The pilot programs were big successes — when caregivers analyzed data about the patients’ outcomes, they found the programs to be safe and patient-centered. Other hospitals in the system have now adopted their own versions of the programs, including Providence Sacred Heart Medical Center in Spokane, Washington, and Providence St. Jude Medical Center in Fullerton, California.

Stroke data helps patients

Length of stay isn’t the only area in which Providence is excelling in stroke patient care. We have been collecting data on stroke patients for more than a decade and have information about more than 100,000 different strokes. We use this massive dataset to determine which of our hospitals have the best stroke programs, and why. The best stroke programs serve as models for the other hospitals and give them the tools they need to improve their own stroke treatment. For example, hospitals across the system have seen improvement to door-to-needle time, or the amount of time it takes doctors to administer life-saving medication to patients from the moment they walk in the door.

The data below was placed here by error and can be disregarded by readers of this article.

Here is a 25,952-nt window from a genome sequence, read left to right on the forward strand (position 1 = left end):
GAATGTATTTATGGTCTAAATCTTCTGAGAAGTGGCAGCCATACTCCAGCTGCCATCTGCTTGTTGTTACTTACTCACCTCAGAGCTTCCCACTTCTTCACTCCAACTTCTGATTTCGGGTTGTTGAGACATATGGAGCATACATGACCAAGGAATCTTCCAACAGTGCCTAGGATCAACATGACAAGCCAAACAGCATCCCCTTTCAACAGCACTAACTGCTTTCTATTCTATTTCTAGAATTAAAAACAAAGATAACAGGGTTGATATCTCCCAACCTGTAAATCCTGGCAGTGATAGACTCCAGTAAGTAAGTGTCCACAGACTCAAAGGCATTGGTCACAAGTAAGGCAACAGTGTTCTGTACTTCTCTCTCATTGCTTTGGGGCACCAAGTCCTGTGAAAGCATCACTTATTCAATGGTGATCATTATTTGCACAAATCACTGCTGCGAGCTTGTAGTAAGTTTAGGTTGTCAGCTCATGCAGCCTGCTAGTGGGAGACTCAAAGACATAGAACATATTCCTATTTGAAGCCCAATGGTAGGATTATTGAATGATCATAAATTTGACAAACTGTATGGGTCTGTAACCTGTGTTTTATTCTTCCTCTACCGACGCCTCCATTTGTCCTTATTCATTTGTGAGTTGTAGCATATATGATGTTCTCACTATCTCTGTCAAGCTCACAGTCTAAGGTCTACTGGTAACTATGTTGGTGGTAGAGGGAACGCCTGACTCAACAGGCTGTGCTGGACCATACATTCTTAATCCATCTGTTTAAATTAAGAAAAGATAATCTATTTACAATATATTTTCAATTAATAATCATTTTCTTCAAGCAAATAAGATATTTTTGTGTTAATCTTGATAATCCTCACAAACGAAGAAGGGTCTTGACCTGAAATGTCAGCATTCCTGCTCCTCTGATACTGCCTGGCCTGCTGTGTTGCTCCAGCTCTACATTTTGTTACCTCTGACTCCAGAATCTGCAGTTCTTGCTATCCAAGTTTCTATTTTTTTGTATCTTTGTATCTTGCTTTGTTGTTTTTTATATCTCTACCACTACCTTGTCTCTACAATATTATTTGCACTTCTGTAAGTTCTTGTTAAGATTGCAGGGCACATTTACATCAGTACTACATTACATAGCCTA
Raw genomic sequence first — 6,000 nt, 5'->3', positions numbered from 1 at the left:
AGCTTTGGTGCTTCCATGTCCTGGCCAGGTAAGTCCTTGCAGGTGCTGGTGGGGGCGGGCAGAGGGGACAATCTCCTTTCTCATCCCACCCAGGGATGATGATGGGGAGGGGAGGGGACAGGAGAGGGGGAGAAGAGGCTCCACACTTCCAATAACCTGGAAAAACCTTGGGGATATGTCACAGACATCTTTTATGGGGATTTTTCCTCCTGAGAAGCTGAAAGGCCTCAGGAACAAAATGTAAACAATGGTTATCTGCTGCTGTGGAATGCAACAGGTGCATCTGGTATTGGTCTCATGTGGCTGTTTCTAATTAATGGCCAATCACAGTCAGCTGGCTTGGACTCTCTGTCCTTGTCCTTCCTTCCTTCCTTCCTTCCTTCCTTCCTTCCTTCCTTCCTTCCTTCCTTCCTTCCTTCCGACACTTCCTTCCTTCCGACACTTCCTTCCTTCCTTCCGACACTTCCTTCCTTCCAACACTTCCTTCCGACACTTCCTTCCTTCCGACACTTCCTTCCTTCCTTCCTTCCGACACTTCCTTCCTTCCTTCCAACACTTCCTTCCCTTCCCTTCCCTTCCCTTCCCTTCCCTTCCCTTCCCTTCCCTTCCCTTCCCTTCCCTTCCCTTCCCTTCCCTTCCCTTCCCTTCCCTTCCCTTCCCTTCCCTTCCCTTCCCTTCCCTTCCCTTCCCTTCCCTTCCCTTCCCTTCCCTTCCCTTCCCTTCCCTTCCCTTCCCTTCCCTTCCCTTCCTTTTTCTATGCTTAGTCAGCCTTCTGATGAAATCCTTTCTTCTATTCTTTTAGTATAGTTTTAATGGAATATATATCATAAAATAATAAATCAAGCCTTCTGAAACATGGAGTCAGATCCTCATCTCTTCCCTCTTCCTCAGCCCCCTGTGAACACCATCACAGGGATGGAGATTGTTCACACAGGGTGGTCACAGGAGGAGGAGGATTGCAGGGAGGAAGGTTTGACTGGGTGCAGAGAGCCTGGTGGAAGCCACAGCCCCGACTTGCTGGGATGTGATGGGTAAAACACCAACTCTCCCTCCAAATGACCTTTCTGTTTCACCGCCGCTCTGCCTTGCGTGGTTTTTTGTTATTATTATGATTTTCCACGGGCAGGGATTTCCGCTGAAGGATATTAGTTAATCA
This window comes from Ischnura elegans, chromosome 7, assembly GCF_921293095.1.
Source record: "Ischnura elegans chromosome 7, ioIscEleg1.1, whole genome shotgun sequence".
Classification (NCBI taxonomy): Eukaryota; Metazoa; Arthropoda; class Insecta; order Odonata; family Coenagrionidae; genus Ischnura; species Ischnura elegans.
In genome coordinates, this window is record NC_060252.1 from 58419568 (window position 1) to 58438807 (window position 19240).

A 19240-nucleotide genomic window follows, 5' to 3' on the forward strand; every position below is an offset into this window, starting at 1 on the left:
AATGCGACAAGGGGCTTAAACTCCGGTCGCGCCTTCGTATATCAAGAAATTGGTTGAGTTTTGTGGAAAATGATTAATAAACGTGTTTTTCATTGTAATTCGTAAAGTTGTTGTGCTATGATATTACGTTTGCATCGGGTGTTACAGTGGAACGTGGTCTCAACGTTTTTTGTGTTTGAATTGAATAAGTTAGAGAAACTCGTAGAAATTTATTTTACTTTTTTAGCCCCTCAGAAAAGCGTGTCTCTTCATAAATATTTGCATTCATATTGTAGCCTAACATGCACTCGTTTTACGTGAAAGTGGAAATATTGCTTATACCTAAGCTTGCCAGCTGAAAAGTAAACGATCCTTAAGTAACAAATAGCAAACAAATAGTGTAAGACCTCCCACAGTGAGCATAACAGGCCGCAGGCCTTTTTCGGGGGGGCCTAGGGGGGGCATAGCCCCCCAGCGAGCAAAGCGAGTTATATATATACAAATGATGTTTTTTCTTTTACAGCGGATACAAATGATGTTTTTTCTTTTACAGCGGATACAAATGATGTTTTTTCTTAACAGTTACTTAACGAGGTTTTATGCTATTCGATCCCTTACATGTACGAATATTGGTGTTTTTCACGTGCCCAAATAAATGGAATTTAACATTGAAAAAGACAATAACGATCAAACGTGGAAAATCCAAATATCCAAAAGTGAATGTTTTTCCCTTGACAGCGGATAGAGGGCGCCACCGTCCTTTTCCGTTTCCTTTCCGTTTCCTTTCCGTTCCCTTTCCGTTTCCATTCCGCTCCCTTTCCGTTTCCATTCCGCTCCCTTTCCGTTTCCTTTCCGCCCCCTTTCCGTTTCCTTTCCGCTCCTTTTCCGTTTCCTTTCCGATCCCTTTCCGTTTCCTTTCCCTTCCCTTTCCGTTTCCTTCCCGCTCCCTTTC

Get with the Guidelines® Stroke, an American Heart Association program that is a national authority for stroke care gave 32 of Providence’s 41 participating hospitals a Gold Plus designation for the quality of our stroke care.

Tele-Stroke saves lives

Thanks to Providence’s Tele-Stroke program, patients worldwide are now benefitting from our expert knowledge. For stroke patients, timing is important, so when hospitals become part of the Tele-Stroke network, their patients receive access to board-certified neurologists in less than 2 minutes. This rapid access improves the patients’ outcomes, reduces both the patients’ and the hospitals’ costs, and enhances both patient and caregiver satisfaction.